The contemporary family is estranged from within. Traditional family values are said to be losing importance, while the more distancing values of online anonymity seem to be flourishing. There is a myriad of possibilities for connecting with people online, teaching new values that are at once individualizing and uniting. Meanwhile, traditional family activities have lost the instructional purpose they once had. Each generation instills different values in its members, although it is expected that family members will all share the same values. In this era of individuality, it is important to understand what the differences in values are. More traditional values are dualistic and hierarchical, creating a distinction between intrinsic and extrinsic, right and wrong, the philosophical and the material. The values of the Information Age do away with hierarchy, instead promoting egalitarian ethics. The key is not in forcing one set of values on the other, but in creating an awareness of where the differences are. Doing so will enable all parties to discuss and explore values with one another. By increasing new media literacy between family members it will be possible to bridge the gap between different sets of values by remixing expectations. This thesis highlights the changes happening within the contemporary family, differing sets of values, and proposes an innovative planning/reflection tool to help family members understand one another’s expectations more clearly.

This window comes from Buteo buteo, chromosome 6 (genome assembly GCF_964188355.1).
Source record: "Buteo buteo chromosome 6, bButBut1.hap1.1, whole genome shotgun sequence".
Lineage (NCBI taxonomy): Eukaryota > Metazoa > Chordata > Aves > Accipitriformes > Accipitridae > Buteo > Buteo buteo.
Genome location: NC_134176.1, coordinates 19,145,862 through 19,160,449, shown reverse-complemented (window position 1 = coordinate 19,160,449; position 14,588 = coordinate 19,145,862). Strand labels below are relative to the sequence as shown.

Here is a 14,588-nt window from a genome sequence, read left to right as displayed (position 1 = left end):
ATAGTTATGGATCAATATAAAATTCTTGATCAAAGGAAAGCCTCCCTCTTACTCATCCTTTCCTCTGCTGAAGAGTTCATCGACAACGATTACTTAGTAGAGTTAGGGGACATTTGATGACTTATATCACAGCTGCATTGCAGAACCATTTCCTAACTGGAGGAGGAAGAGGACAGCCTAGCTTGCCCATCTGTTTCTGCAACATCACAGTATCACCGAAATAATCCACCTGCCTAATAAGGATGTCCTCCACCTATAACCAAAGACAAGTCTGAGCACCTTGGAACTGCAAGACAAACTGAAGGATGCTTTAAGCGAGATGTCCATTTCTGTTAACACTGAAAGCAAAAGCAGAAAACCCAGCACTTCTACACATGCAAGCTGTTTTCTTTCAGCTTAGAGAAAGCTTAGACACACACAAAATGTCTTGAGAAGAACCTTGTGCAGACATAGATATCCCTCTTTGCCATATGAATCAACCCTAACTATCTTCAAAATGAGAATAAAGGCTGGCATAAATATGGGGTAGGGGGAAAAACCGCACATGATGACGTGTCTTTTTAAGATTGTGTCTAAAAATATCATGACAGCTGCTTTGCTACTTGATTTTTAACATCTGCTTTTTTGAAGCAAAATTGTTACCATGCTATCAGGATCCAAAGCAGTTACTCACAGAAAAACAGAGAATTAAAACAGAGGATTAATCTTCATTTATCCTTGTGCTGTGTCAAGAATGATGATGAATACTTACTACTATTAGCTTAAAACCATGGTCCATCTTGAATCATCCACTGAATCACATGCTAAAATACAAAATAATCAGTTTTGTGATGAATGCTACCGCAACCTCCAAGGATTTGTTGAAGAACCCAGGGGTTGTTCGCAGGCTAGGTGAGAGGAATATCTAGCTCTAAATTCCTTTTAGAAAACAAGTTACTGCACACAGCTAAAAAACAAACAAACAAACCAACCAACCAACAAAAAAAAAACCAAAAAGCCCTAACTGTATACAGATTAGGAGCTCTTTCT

Photo by René van der Hulst